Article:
By Mack Samples|
Some of the residents of the environs where I live are new to central West Virginia. Many of them are retired and have moved to the hills to escape the madness that has become urban America. As they begin to explore the wonders of the natural environment
of our beautiful state, I wouldn’t want them to miss Elk River’s End of the World Bend.
About seventy miles north of Charleston, actually between Ivydale and Duck, the Elk River makes a sweeping turn to the right as it makes its way to the Great Kanawha. The semi-circle turn extends for almost a mile. If you are driving down Route 4, and you have a compass in your car, you will witness the abrupt change in directions. If you are coming down the river in a boat, you see a jumble of rocks protruding skyward and you get the feeling that you are going to hit the proverbial “brick wall.” The Elk River raftsmen of old got the impression that they were headed for an impassable barrier as they looked ahead. Those old pioneer river travelers dubbed the place “The End of the World Bend.” The name has stuck until this day.
The interesting rock formation that seemingly blocks the flow of the river is nearly unnoticed during the summer months. Those not familiar with the history of the river drive right on by, thinking they are just going around another curve. But when the foliage retreats during the autumn, the rocks become very visible. Many believe that the Elk might have taken another course had those huge rocks not fallen down over the ages and blocked its way.
Interestingly enough the river makes a less freakish turn to the left after its broad sweep to the right indicating that it wanted to go that way in the first place. The best way to appreciate the behavior of the Elk at that point is to traverse the river by boat. You will then understand why the pioneers thought they had reached the end of the world.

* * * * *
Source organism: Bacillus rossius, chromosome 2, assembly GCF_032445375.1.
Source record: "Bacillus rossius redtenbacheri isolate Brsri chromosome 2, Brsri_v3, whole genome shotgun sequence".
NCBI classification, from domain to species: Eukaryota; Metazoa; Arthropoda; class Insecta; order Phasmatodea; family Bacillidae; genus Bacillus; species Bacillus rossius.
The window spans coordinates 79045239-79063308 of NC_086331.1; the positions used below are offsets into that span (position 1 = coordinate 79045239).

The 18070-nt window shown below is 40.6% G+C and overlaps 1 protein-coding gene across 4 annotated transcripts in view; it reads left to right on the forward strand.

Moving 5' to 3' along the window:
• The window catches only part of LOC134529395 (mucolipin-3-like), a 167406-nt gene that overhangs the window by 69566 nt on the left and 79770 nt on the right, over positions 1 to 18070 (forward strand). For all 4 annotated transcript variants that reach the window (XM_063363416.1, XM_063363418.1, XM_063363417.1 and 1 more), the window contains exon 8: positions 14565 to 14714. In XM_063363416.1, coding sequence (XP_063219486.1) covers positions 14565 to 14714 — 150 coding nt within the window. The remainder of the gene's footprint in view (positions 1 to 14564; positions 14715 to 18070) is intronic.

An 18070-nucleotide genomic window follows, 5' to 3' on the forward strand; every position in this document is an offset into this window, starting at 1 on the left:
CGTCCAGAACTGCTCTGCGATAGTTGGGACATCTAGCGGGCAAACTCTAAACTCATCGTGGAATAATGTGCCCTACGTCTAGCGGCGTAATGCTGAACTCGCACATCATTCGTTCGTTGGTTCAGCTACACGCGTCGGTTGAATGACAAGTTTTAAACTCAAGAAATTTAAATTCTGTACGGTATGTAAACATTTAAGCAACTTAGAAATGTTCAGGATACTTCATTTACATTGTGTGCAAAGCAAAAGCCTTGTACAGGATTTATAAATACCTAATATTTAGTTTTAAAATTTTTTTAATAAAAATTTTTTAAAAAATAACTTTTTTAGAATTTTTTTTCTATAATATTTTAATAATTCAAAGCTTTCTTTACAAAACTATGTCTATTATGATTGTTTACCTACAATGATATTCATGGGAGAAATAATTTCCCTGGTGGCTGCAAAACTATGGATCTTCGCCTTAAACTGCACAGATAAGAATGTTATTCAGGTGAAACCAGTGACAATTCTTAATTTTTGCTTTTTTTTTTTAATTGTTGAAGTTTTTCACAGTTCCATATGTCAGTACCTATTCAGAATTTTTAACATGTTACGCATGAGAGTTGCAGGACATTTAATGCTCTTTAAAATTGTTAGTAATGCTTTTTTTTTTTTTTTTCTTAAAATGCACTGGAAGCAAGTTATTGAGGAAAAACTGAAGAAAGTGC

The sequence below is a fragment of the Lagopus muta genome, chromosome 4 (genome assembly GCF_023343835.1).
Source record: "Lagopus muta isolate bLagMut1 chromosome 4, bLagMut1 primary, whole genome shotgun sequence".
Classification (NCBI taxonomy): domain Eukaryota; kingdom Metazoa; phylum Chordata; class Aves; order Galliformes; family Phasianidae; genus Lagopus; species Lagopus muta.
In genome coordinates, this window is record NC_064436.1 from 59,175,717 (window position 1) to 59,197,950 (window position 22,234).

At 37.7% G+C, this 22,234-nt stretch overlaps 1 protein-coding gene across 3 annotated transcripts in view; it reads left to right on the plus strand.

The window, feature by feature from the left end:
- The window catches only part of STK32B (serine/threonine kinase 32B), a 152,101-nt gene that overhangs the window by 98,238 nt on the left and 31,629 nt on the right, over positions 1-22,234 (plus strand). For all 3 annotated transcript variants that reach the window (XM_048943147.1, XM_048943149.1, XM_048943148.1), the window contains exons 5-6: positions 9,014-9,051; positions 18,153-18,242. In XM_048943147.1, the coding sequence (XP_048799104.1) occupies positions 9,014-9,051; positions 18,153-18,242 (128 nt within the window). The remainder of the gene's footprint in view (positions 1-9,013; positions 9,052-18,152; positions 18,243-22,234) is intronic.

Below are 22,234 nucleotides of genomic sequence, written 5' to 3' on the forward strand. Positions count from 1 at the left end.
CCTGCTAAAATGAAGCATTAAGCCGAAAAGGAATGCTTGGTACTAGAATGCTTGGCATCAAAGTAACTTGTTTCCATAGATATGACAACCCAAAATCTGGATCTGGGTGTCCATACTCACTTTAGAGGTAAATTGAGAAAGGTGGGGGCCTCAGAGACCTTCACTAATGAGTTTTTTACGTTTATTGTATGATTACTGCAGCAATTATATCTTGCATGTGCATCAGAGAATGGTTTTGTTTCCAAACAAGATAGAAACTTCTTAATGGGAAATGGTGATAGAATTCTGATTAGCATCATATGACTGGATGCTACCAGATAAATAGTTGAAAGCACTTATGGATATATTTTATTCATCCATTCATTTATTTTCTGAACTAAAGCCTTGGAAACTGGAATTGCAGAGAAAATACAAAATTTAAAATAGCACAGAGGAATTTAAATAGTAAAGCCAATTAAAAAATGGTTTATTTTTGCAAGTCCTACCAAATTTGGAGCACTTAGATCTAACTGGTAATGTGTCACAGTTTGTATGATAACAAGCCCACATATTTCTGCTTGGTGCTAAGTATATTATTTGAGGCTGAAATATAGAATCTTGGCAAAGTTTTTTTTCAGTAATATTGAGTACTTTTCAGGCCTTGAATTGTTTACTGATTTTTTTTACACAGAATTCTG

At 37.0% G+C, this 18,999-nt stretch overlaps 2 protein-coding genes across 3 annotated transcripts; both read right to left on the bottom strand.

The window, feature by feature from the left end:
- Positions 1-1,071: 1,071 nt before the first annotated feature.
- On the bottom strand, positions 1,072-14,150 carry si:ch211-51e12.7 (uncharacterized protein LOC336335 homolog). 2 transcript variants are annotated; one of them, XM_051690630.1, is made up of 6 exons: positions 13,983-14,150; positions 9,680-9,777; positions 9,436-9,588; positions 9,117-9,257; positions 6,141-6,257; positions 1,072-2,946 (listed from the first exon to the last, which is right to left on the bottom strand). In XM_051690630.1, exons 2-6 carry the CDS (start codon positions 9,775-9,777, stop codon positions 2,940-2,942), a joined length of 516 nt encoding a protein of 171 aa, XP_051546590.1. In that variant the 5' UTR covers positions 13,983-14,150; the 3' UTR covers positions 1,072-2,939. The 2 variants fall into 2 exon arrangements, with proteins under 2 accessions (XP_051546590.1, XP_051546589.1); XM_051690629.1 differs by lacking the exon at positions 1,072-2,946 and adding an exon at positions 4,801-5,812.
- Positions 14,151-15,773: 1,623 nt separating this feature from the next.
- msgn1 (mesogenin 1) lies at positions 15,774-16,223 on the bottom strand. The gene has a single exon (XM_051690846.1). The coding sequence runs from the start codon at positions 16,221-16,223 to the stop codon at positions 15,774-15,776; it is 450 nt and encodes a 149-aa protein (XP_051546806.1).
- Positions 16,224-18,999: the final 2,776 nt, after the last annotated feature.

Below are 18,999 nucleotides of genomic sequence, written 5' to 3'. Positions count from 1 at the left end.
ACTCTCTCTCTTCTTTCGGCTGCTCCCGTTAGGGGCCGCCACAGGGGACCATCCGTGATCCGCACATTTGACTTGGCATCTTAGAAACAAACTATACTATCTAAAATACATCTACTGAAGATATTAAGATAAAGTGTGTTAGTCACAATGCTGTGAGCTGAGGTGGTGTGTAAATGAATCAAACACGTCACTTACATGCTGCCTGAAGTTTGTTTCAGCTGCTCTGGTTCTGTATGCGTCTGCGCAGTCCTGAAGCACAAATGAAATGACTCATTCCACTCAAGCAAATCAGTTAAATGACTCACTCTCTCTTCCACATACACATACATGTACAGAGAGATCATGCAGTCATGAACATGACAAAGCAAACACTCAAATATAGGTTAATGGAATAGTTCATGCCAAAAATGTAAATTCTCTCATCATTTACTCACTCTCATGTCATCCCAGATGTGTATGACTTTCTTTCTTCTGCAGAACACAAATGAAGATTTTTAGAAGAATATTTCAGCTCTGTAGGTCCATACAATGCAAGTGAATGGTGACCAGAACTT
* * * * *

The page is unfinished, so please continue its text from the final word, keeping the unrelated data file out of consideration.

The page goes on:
W.E.B. “Bill” Byrne, who wrote the definitive history of the Elk River in a book published in 1940 entitled Tale of the Elk was fascinated by that particular curve in the river. Byrne, a Charleston attorney, was an avid fisherman. He explored the Elk from its headwaters at Slaty Fork to its collision with the Kanawha at Charleston. He chose the End of the World Bend as the place to build his fishing camp down at the lower end of the sweeping curve.
Byrne’s book is one of the best reads that you will find about West Virginia. It was out of print for many years but was reprinted in 2007 by Quarrier Press in Charleston. It is now available in bookstores.
He concluded his book with verse, lauding his campsite:
And the river which gladdened that celestial home with its waters
that Eddied and purled
Was the stream that flows by—neath the mild azure sky—
By the Camp at The End of the World